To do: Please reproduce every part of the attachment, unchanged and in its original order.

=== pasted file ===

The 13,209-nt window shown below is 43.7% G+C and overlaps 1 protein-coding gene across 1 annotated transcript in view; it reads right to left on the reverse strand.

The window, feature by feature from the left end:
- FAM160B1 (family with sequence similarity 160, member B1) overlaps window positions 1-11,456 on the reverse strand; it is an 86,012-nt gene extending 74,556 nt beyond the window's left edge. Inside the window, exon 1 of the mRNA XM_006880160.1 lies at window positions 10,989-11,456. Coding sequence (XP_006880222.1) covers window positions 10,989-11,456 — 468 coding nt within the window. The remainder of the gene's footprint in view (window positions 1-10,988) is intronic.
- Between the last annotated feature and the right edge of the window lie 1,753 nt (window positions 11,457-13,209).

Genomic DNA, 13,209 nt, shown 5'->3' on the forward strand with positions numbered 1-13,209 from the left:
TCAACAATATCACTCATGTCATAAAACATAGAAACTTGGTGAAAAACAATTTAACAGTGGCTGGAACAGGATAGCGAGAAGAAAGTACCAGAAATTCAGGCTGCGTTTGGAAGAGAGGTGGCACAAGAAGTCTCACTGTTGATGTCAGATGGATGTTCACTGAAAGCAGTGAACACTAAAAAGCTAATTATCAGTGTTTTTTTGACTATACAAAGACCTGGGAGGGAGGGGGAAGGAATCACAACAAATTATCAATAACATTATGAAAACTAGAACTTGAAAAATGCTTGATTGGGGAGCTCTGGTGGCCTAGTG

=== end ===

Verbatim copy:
The 13,209-nt window shown below is 43.7% G+C and overlaps 1 protein-coding gene across 1 annotated transcript in view; it reads right to left on the reverse strand.

The window, feature by feature from the left end:
- FAM160B1 (family with sequence similarity 160, member B1) overlaps window positions 1-11,456 on the reverse strand; it is an 86,012-nt gene extending 74,556 nt beyond the window's left edge. Inside the window, exon 1 of the mRNA XM_006880160.1 lies at window positions 10,989-11,456. Coding sequence (XP_006880222.1) covers window positions 10,989-11,456 — 468 coding nt within the window. The remainder of the gene's footprint in view (window positions 1-10,988) is intronic.
- Between the last annotated feature and the right edge of the window lie 1,753 nt (window positions 11,457-13,209).

Genomic DNA, 13,209 nt, shown 5'->3' on the forward strand with positions numbered 1-13,209 from the left:
TCAACAATATCACTCATGTCATAAAACATAGAAACTTGGTGAAAAACAATTTAACAGTGGCTGGAACAGGATAGCGAGAAGAAAGTACCAGAAATTCAGGCTGCGTTTGGAAGAGAGGTGGCACAAGAAGTCTCACTGTTGATGTCAGATGGATGTTCACTGAAAGCAGTGAACACTAAAAAGCTAATTATCAGTGTTTTTTTGACTATACAAAGACCTGGGAGGGAGGGGGAAGGAATCACAACAAATTATCAATAACATTATGAAAACTAGAACTTGAAAAATGCTTGATTGGGGAGCTCTGGTGGCCTAGTG